In 2013, Milwaukee residents Phil Sklar and Brad Novak realized they had a problem. A 3,000-piece bobblehead collection problem, which was spilling out of their condo's kitchen. It started 10 years prior, when Novak was working for a minor league baseball team in Illinois, the Rockford River Hawks, and they did a bobblehead giveaway of the mascot. Novak picked one up and brought it home to Milwaukee, where the two were going to college at the time, and then he and Sklar began collecting other sports bobbleheads from games. At first it was mostly local Milwaukee games—bobbleheads from the Brewers, Bucks, Admirals and Wave. Then they began collecting from Chicago games, primarily the Cubs.
“The collection grew slowly over time as we went to more games and picked up more bobbleheads,” says Sklar. “Eventually we had this collection growing out of control.”
Every now and then, they'd pick up non-sports bobbleheads, but that part of the collection really took off in 2015, when they bought a large inventory of Funko bobbleheads from a retiring dealer.
Then the two learned they could manufacture their own. They began with a bobblehead of their friend Michael Poll, a Special Olympian and manager of the Milwaukee Panthers teams (the UW-Milwaukee sports teams). The custom bobblehead experience planted the idea for a museum, a giant showcase for both the knick-knacks the two loved and the ones they would continue to create and acquire. That museum, the National Bobblehead Hall of Fame and Museum, where Sklar is CEO and co-owner with Novak, finally opened in February this year, above a coffee shop in a former brick foundry building on the edge of the Walker's Point neighborhood. The River Hawks mascot and the custom bobblehead both have a special place in the museum, as part of a timeline display that details the surprisingly long history of bobbleheads.
The nodding figures date back at least to the 1760s. Painter Johann Zoffany’s 1765 portrait of Queen Charlotte in her dressing room at Buckingham Palace shows two Chinese “nodding head” plaster figures on a table behind her; the royal family continued to collect the figurines throughout the 1800s. The first written reference to this type of doll appeared in an 1842 short story by Nikolai Gogol, "The Overcoat," which describes a character’s neck as “like the necks of the plaster kittens with wagging heads.”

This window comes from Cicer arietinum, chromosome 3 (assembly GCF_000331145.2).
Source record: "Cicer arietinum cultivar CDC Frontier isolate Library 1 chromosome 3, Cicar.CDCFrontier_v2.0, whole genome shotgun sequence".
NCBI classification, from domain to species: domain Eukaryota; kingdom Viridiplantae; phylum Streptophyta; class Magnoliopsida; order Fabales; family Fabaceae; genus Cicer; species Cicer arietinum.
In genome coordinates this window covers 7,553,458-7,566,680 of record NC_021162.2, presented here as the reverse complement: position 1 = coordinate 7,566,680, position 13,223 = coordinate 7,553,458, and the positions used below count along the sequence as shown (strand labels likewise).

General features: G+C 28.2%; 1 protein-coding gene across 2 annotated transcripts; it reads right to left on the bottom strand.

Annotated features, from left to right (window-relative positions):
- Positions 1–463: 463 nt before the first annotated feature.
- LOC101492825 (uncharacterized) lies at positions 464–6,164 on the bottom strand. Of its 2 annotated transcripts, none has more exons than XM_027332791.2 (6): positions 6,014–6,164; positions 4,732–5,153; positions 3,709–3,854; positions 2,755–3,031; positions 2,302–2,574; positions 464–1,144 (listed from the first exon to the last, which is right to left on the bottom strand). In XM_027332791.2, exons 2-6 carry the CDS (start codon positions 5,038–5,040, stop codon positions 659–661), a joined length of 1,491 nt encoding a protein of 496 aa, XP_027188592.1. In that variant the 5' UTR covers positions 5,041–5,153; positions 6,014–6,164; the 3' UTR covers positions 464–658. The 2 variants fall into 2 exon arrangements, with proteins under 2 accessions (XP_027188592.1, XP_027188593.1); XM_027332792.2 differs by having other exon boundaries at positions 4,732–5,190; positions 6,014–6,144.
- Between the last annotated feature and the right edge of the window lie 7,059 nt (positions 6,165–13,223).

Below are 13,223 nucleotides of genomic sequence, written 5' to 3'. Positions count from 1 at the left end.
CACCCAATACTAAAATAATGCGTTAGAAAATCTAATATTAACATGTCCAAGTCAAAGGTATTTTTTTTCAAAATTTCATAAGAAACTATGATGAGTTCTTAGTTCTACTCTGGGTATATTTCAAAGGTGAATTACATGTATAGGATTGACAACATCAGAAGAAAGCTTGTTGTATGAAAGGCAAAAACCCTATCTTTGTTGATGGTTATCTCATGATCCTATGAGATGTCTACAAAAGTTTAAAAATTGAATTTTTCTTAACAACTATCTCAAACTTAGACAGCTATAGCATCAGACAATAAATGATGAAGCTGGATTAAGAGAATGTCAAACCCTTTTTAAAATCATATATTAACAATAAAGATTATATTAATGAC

Bobbleheads as we know them today—depicting cartoonish versions of celebrities or well-known characters—arrived in 1960. They were originally paper-mâché and ceramic, and modeled after four sports players: Roberto Clemente, Mickey Mantle, Roger Maris, and Willie Mays. Major League Baseball created and sold them to celebrate the 1960 World Series. They all shared the same mold and the same face, but the uniforms and faces were painted to reflect the player and the team. In 1964, a company called Car Mascots produced a bobblehead Beatles set; it’s now one of the rarest collectors’ items (and yes, the museum has a set). In the 1970s, bobbleheads fell to the back of peoples’ minds—they were difficult and expensive to make thanks to the ceramic construction, and demand decreased as more durable action figures were introduced.
In the 90s, everything changed. Bobblehead manufacturers had figured out how to make the figures out of plastic, saving both time and money, and creating a less breakable product. A Willie Mays bobblehead given to 20,000 San Francisco Giants fans on May 9, 1999, re-established bobbleheads in the public eye.
“I remember the day we gave it away, we knew we had something special,” Mario Alioto, a former Giants marketing employee but now the executive vice president of business operations, told The Press Democrat. “Fans responded differently because it had weight to it. It came in a box and it had some weight.”